ADVOCATE. CONNECT. INNOVATE.

Pantheon

Stanley N. Cohen, MD

In November 1973, a paper published in the Proceedings of the National Academy of Sciences by Stan Cohen of Stanford University and Herb Boyer of the University of California fundamentally changed the disciplines of biology, chemistry, and biotechnology. The paper reported the discovery that non-replicating fragments of DNA, the hereditary material of all cells, could be cloned in bacteria by linking them to DNA capable of propagation in the recipient—and provided a recipe for accomplishing this. The invention of DNA cloning by Cohen and Boyer has provided a cornerstone for virtually all of modern biological and medical research and has revolutionized the diagnosis and treatment of human disease. In subsequent experiments, Cohen and his colleagues showed that the cloning methods they had invented were applicable even to DNA from unrelated micobes or animal cells, and then showed that mammalian genes introduced into bacteria could churn out biologically functional proteins.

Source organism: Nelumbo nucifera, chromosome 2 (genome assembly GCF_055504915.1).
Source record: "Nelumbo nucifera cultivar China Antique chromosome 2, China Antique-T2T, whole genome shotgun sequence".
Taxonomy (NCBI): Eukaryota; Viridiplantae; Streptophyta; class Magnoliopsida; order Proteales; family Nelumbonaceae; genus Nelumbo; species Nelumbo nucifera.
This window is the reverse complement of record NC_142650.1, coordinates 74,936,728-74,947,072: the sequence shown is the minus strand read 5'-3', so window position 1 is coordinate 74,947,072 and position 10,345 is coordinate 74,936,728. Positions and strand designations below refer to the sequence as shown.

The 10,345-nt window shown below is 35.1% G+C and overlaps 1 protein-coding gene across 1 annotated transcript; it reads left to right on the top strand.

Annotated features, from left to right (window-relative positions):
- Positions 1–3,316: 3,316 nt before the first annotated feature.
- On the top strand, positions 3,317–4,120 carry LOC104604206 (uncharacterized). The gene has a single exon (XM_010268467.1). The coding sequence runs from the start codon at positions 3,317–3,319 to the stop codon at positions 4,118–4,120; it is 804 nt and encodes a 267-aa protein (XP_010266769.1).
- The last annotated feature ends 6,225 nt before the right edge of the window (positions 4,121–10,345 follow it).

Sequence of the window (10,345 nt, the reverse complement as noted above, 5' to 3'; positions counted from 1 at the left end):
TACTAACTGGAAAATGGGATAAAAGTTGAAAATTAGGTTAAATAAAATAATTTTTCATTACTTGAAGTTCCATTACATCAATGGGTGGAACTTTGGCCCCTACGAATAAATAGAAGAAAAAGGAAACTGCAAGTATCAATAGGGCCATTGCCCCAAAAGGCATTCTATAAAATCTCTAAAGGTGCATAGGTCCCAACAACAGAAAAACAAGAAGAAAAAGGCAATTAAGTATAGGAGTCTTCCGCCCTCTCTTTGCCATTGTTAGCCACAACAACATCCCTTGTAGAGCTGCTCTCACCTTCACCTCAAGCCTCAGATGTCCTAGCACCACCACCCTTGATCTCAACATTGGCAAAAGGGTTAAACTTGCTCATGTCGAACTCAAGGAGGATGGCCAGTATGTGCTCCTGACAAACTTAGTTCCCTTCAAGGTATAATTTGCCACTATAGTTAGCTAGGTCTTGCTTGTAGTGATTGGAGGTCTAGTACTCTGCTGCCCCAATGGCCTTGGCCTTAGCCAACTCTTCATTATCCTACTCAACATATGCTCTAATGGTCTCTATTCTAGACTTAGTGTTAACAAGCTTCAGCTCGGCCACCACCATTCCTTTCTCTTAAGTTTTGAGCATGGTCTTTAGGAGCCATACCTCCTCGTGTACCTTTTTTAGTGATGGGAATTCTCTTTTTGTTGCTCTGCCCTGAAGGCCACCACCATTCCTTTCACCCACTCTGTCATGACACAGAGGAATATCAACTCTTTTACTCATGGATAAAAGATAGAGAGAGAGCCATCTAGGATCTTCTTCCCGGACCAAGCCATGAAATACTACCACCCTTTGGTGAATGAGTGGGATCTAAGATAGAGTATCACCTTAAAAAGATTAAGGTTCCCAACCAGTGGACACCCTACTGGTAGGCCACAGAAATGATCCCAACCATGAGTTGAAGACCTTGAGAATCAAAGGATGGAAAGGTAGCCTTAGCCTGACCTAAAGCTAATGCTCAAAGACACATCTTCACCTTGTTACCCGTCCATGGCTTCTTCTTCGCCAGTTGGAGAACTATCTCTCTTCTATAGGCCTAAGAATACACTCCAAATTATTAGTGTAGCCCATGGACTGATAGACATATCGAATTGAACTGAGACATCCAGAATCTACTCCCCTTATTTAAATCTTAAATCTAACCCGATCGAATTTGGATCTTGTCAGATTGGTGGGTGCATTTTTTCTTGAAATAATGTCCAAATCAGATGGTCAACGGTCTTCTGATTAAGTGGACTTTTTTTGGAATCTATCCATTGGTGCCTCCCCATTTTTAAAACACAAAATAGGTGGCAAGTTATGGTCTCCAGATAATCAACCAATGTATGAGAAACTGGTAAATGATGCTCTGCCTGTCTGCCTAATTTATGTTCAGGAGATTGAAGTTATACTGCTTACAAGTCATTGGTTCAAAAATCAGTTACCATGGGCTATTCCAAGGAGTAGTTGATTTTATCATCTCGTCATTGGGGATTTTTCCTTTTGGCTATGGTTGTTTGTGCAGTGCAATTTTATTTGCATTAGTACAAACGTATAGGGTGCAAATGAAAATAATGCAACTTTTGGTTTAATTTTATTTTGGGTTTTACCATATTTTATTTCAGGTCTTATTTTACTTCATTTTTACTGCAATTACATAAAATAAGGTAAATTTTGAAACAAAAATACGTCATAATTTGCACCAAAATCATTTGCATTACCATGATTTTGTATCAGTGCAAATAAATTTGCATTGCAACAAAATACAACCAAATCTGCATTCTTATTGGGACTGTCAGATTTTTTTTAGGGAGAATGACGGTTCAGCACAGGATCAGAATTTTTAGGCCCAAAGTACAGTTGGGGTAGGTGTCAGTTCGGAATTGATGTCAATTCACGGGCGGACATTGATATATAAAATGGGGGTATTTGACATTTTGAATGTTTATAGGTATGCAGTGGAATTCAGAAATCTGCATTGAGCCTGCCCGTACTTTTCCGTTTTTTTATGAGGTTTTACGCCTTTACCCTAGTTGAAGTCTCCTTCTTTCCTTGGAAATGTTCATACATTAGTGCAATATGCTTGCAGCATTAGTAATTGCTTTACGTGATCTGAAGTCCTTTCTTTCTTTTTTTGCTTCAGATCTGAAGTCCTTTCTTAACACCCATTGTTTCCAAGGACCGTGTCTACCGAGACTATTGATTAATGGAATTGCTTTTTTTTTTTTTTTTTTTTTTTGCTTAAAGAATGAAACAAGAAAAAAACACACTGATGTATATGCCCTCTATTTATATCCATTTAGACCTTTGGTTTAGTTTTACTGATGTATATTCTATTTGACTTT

Stan Cohen is a magna cum laude, Phi Beta Kappa graduate of Rutgers University who received his doctoral degree from the University of Pennsylvania School of Medicine. In 1968, he joined the faculty of Stanford, where he began the study of plasmids—small circular DNA molecules carrying genes for antibiotic resistance. During these studies, Cohen discovered methods for introducing plasmid DNA into bacteria. From this work came the concept of using plasmids as carriers for propagating and cloning genes linked to them.

Cohen is currently the Kwoh-Ting Li Professor of Genetics and Professor of Medicine at Stanford. He is the author of more than 350 scientific publications and the recipient of awards that include the National Medal of Science, the National Medal of Technology, the Lasker Award for Basic Medical Research, the Wolf Prize in Medicine, the Lemelson-MIT Prize, the Albany Medical Center Prize, the Shaw Prize in Life Science and Medicine, and the Double Helix Medal. He is a member of the U.S. National Academy of Sciences and a past Chairman of its Genetics Section. He also has been elected to membership in the Institute of Medicine, the American Philosophical Society, and the National Inventors Hall of Fame. He has received Sc.D. honoris causa degrees from Rutgers University and the University of Pennsylvania, and is an Einstein Professor of the Chinese Academy of Sciences. He and Boyer are named as the inventors on the recombinant DNA patents underlying the field of genetic engineering.